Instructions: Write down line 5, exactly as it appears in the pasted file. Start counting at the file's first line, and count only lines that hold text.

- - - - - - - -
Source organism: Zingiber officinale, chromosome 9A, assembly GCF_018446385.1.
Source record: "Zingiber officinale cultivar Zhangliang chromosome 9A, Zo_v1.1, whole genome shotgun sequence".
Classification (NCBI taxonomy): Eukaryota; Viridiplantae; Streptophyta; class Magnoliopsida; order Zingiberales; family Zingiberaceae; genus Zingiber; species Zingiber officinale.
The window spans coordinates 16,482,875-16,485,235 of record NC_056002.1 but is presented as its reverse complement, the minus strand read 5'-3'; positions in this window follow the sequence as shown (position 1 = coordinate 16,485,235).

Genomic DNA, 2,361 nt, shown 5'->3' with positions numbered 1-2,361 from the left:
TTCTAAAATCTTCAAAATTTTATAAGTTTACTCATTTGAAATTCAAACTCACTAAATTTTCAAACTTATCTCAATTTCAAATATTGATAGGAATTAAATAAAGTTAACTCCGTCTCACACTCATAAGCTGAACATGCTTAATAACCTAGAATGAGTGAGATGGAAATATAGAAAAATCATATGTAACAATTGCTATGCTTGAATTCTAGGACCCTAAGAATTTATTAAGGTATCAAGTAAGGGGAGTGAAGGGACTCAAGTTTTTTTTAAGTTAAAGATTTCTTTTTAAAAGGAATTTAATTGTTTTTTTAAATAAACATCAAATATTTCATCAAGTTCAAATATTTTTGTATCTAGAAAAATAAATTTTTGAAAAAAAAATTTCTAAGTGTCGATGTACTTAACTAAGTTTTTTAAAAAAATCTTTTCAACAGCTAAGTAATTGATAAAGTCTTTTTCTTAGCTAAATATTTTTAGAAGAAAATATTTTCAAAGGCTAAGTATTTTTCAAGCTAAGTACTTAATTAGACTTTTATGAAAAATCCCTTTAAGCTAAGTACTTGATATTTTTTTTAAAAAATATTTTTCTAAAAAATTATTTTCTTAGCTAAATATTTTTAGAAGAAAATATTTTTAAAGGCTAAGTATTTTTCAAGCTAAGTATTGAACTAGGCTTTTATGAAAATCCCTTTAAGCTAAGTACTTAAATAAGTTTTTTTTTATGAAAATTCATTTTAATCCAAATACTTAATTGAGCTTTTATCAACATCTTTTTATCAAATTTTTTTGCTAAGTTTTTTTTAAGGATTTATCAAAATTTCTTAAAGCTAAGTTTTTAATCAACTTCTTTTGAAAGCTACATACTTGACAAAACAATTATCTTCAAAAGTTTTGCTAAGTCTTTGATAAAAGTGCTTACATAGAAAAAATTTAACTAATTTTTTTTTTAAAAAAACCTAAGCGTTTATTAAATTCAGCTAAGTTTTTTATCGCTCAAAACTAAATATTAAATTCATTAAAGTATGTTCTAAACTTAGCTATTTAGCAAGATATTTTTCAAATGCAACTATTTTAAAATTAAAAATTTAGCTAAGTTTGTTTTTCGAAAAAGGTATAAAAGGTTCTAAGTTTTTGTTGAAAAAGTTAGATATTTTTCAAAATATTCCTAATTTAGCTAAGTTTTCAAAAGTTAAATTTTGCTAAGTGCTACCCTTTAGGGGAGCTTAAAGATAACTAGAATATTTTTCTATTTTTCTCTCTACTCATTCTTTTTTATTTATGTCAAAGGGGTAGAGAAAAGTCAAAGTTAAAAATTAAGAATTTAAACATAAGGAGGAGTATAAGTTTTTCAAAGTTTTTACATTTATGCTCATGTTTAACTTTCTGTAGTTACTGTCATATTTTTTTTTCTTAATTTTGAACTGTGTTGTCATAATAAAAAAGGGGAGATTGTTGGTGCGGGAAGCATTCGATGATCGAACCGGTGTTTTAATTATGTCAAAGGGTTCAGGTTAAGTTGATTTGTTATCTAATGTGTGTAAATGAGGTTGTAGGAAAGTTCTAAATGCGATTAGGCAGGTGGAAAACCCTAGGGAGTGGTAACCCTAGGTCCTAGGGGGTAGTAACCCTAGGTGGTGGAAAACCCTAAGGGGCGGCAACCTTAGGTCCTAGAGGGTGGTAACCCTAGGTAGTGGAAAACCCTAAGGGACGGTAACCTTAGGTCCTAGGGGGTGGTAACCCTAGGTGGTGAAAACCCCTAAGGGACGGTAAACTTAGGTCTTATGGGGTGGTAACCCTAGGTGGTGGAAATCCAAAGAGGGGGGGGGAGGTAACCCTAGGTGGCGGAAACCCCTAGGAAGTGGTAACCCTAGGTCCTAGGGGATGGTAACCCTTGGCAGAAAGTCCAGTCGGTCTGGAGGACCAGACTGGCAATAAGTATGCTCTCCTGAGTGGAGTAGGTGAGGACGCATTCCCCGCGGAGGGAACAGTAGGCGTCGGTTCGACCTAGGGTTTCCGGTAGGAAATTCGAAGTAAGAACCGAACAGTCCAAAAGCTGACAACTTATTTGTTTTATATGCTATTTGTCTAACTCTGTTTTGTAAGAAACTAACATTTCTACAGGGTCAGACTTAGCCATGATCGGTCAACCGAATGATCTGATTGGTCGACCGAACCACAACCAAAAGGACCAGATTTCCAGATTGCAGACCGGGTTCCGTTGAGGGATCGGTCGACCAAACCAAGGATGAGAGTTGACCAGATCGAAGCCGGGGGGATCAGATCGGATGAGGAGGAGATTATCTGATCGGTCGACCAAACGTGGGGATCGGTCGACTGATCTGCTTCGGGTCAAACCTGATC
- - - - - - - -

Genomic DNA, 2,361 nt, shown 5'->3' with positions numbered 1-2,361 from the left: